W3C home > Mailing lists > Public > www-style@w3.org > October 2003

RE: CSS 4?

From: Ian Hickson <ian@hixie.ch>
Date: Thu, 23 Oct 2003 18:16:14 +0000 (UTC)
To: Robert Koberg <rob@koberg.com>
Cc: www-style@w3.org
Message-ID: <Pine.LNX.4.58.0310231703010.10860@dhalsim.dreamhost.com>

On Thu, 23 Oct 2003, Robert Koberg wrote:
>>>
>>> With CSS, how would you take this XML element:
>>>    <link idref="a1234"/>
>>> And style it into:
>>>    <a style="internalLink" href="../folder/page.html">page</a>
>>
>> That question is meaningless. You are adding semantics, not styling.
>
> I would say it is absurd, not meaningless (if it had no meaning, how can you
> answer it?).

Granted.


> I put in to point out that CSS cannot handle the situation.

Of course, CSS wasn't designed to. :-) (Although, as I mentioned, it is
getting to the point where CSS, in addition with technologies like HTCs or
XBL, can actually do it. Much of Mozilla's XML-based user interface uses
XBL in exactly this way, for instance.)


> What actually happens (in our case, which I did not feel was necessary to
> show the absurdity) is that the @idref is used in an XSL transformation to
> lookup a node in a hierarchical site representation and determines the
> document relative path. This way all internal links can be guaranteed to be
> valid. Also, the page name and link inner text can be retrieved from a name
> attribute or generated from a child label element. Since, the XSL matches on
> the link, and it is known that this element means internal link then it can
> provide the class (I miswrote style...) attribute with the correct class
> name. This is all done on the server.

That is exactly the right use of XSLT. Server-side transformation from a
proprietary language designed for maintainability into a standard language
designed for accessibility.

That problem space is not in any way coincident with CSS's problem space.
It is also quite separate from XSL (as in XSL-proper, that is to say, XSLT
used to transform standard semantic data to XSL:FO typically on the
client side). I do not think Tantek was talking about this use of XSLT at
all in his e-mail(s).


>> If the <link> element above is in a proprietary language, then it
>> shouldn't be sent over the wire anyway, it should be transformed on the
>> server side.
>
> Why shouldn't you send proprietary XML and transform it client-side into
> (X)HTML?

At the very basic level, because there is no guarentee that the client
supports XSLT or has XSLT enabled. For example, search engines, Lynx,
Opera -- none of those UAs have XSLT support. And with the number and
range of UAs increasing daily (printers now have XHTML support, mobile
phones have Web support, etc) you can't rely on the client having anything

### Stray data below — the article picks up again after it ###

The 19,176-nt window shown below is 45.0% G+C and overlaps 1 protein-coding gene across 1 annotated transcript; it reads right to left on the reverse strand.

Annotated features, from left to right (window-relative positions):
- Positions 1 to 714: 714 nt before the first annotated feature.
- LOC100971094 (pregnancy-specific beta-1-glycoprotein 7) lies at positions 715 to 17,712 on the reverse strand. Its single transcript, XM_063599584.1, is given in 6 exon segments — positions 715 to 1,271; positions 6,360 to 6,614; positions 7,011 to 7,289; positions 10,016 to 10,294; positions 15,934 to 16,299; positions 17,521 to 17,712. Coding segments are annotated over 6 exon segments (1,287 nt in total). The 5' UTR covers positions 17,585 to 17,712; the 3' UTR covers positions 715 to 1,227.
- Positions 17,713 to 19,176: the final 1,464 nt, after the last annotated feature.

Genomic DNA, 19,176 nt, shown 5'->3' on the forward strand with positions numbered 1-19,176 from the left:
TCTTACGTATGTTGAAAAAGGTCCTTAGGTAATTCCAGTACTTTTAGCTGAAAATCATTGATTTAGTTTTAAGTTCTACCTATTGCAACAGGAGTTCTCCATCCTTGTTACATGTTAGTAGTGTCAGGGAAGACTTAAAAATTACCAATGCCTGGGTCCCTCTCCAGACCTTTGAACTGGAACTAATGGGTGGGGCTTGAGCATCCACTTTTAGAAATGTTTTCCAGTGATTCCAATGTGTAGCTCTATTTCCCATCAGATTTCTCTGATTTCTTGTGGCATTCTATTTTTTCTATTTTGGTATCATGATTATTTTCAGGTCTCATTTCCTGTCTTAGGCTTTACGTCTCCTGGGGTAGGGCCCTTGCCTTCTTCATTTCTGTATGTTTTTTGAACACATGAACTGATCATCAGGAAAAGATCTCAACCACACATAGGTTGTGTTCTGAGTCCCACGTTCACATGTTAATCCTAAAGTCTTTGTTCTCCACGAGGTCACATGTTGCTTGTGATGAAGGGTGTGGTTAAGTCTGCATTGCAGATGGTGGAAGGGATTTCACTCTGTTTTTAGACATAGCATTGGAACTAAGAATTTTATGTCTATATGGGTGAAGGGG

other than built-in knowledge of the standard semantics (in this context,
that would typically be HTML/XHTML, but it could also include MathML or
XForms depending on the target audience).


>> If the <link> element is in a fictional but well-known standard namespace,
>> then it would already have the linking semantics, and so it would already
>> match the :link and :visited pseudo-classes as appropriate.
>
> I don't understand this.

fictional but well-known standard namespace: A language that the UA has
built-in knowledge about. Examples of well known standard namespaces would
be XHTML or MathML.

having linking semantics: The UA knows that the element is a link just
like it knows that in HTML, the <a> element is a link, and in XLink, the
<foo xlink:type="simple"> element is a link.

the :link and :visited pseudo-classes: the mechanisms in CSS to style
elements that the UA knows are links.

Does that explain the sentence?


>> In the extreme case, however, it would be possible to do something like:
>>
>>    link { binding: url(internalLinks.xml#link); }
>>
>> ...where internalLinks.xml is a BECSS binding that defines how elements
>> should be turned into links. (BECSS is still in development, though. At
>> the moment, you would use -moz-binding or behavior depending on whether
>> you were targetting Mozilla or WinIE.)
>
> This seems to be going back to the bad-old-days.

Which part, BECSS, or the proprietary experimental binding technologies I
mentioned? The latter are what are driving the former. Generally inovation
in the market is required before specifications can be drawn up -- you
can't draw up good solid specs without implementation experience and
feedback from the users (in this case, the authors that use HTCs and XBL).


>>> Or, using CSS, turn the things above (or anything) into a PDF?
>>
>> There are several CSS-to-PDF systems available.
>
> In a very limited way.

The current CSS-to-PDF systems are very advanced, easily as advanced as
the XSL:FO-to-PDF systems in my limited experience. Of course, why you
would want to take perfectly accessible XHTML+CSS and turn it into
device-dependent, non-user-configurable PDF is beyond me.

-- 
Ian Hickson                                      )\._.,--....,'``.    fL
U+1047E                                         /,   _.. \   _\  ;`._ ,.
http://index.hixie.ch/                         `._.-(,_..'--(,_..'`-.;.'
Received on Thursday, 23 October 2003 14:16:18 GMT

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